Everything to know about sanctions in Sudan

"...they have done nothing so far to improve humanitarian access to rebel-controlled areas in South Kordofan. I don't know where the US State Department got their information."

Tom Catena Quote

Shortly before leaving office, President Obama announced a plan to ease sanctions against Sudan, citing “improvements” in key areas, such as humanitarian access and counterterrorism. The international human rights community has responded with perplexity and outrage, with bipartisan concern over the decision. Here’s all the information you need to know:

Why are there sanctions?

Economic, trade, and financial sanctions were put in place almost 20 years ago in response to Sudan’s support of terrorism, and then increased under the Bush administration in response to acts of genocide and human rights violations by the Sudanese government against its own people.

What is happening in Sudan?

Omar al-Bashir has been the president of Sudan since 1993 (self-appointed), but assumed power in 1989 after he led a military coup to overthrow the sitting government. He has been indicted by the International Criminal Court on five counts of crimes against humanity (murder, extermination, forcible transfer, torture, and rape), two counts of war crimes, and three counts of genocide. He is an international war criminal who continues to bomb his own people in an active attempt to eliminate all non-Arab populations from Sudan.

In 2009, al-Bashir banned all humanitarian aid coming into Sudan, leaving his people starving, sick, dying, and subject to intensifying violence.

Why did Obama ease sanctions?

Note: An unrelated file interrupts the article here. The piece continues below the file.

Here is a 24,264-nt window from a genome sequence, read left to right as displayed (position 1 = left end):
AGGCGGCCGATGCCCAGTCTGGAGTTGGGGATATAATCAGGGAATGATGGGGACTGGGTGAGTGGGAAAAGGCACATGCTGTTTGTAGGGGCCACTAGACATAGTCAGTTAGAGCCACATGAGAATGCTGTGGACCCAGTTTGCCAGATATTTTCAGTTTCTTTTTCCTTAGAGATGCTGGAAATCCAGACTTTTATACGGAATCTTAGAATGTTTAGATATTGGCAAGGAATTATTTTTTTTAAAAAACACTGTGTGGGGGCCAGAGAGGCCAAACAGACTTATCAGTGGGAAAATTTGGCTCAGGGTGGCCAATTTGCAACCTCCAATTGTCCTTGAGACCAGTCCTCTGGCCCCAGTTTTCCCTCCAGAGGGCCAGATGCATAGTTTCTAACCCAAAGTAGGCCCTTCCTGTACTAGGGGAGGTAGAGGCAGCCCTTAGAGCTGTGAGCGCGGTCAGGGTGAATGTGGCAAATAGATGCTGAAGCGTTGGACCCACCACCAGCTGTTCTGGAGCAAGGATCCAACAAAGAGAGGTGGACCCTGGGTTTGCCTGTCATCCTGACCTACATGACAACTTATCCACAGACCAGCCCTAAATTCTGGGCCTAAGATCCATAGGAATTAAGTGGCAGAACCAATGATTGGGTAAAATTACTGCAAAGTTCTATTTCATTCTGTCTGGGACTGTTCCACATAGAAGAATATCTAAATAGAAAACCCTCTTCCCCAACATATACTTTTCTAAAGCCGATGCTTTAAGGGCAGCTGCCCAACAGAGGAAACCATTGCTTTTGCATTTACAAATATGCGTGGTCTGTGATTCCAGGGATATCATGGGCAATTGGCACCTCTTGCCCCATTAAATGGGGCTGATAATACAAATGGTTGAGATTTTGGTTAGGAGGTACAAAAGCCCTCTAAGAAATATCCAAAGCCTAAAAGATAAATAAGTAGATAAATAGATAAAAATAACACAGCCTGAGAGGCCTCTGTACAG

Although Obama’s stance on Sudan has changed since assuming office, with increased talks of normalizing relations with Sudan, this move to ease sanctions is surprising to say the least. In past conversations, ending human rights violations was always a condition placed on the potential to ease or remove sanctions.

According to Samantha Power, the outgoing United States Ambassador to the UN, the decision came in response to progress in humanitarian access, cooperation in counterterrorism efforts, implementation of a ceasefire, and a reduction in offensive military activity. The problem is that humanitarian access is still restricted, people remain displaced, violence continues to grip the nation, and there has been little progress towards peace.

What happens next?

Essentially, there is a six-month grace period for Sudan to prove that they have indeed made progress towards fixing these problems, or the sanctions will be reinstated. If the Trump administration certifies continued progress in these areas, the ease on sanctions will become permanent. Obama’s new tactic has a built-in fail-safe in the event that Sudan fails to make progress.

What will President Trump do?

We don’t know much about the incoming Trump administration’s policy regarding Sudan, but we’re buoyed by the recent past support of Africa by previous Republican presidents.

What can we do?

This issue has always been one of bipartisan concern, and we need to urge Congress to continue the United States’ support of the Sudanese people by condemning the ongoing genocide and human rights violations by Omar al-Bashir.